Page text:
My game uses 16x16 size as well.
The one on the left Is the actual size and the one on the right is zoomed a little more than 300%, as you can see it also starts to blur, And it makes perfect sense.
Here is how it works very basic:
The top row of images I have made the image on the left which is 2x2, And the right one is the scaled up version. As an image consist of X*Y amount of pixels, which each hold some color information. The images on the left have 4 pixels to show the four colors. As you scale up the image you get more pixels. In this case the right one have 16*16 = 256 pixels. But since the original image only consist of 4 pixel, it suddenly have to fill in something for all the added pixels, and that why you get this blur or color bleeding. Simply because there are not enough information in the original image for it be scales that much.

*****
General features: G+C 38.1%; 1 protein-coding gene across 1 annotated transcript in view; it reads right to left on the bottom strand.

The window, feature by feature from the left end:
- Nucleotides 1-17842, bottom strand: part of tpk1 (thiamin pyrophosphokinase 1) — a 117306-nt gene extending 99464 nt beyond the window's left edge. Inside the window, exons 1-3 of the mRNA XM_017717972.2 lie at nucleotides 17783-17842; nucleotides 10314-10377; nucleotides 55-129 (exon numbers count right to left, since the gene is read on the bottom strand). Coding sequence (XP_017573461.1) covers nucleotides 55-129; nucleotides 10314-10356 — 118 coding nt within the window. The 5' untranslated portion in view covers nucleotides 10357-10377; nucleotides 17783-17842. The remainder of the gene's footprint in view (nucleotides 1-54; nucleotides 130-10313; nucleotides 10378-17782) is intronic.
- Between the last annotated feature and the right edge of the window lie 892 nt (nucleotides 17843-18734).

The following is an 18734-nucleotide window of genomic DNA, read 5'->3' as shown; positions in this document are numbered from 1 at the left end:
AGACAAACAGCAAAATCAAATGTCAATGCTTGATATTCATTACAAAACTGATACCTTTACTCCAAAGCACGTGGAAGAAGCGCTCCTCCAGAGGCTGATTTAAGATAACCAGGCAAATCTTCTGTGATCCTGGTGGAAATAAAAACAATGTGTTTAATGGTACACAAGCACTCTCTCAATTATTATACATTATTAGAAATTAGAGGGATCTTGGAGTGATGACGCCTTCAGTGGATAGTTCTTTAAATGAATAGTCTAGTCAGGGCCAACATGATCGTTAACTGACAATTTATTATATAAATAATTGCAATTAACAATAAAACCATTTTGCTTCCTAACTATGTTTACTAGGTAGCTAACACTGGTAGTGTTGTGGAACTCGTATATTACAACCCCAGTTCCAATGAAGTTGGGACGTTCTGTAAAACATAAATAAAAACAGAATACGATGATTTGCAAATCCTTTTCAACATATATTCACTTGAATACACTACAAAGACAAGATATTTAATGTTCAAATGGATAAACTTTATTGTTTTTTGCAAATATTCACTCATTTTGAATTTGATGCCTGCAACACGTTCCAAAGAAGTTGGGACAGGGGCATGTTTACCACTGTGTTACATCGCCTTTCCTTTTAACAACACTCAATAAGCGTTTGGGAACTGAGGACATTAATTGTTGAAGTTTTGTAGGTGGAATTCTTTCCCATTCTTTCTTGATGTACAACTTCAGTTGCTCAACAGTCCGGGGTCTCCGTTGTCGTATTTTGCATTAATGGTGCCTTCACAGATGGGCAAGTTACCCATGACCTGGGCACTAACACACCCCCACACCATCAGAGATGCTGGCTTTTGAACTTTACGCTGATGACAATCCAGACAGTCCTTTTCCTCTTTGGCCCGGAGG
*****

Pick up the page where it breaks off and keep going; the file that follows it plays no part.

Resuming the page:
In the lower example the original image is the one on the right. As it is scaled down you start to loose details, this is because the scaled down version simply doesn't have enough pixel to show all the details that are required.
In my experience it always better to scale down than up, because as the image gets smaller its also harder to see the details, so if some of them should disappear its not as bad as things starting to get blurred.
But in general its best to render in the exact size that you need, or only scale by a small factor where you think its acceptable. So working with 16x16 or 256 pixels, there are not really a lot of room for details.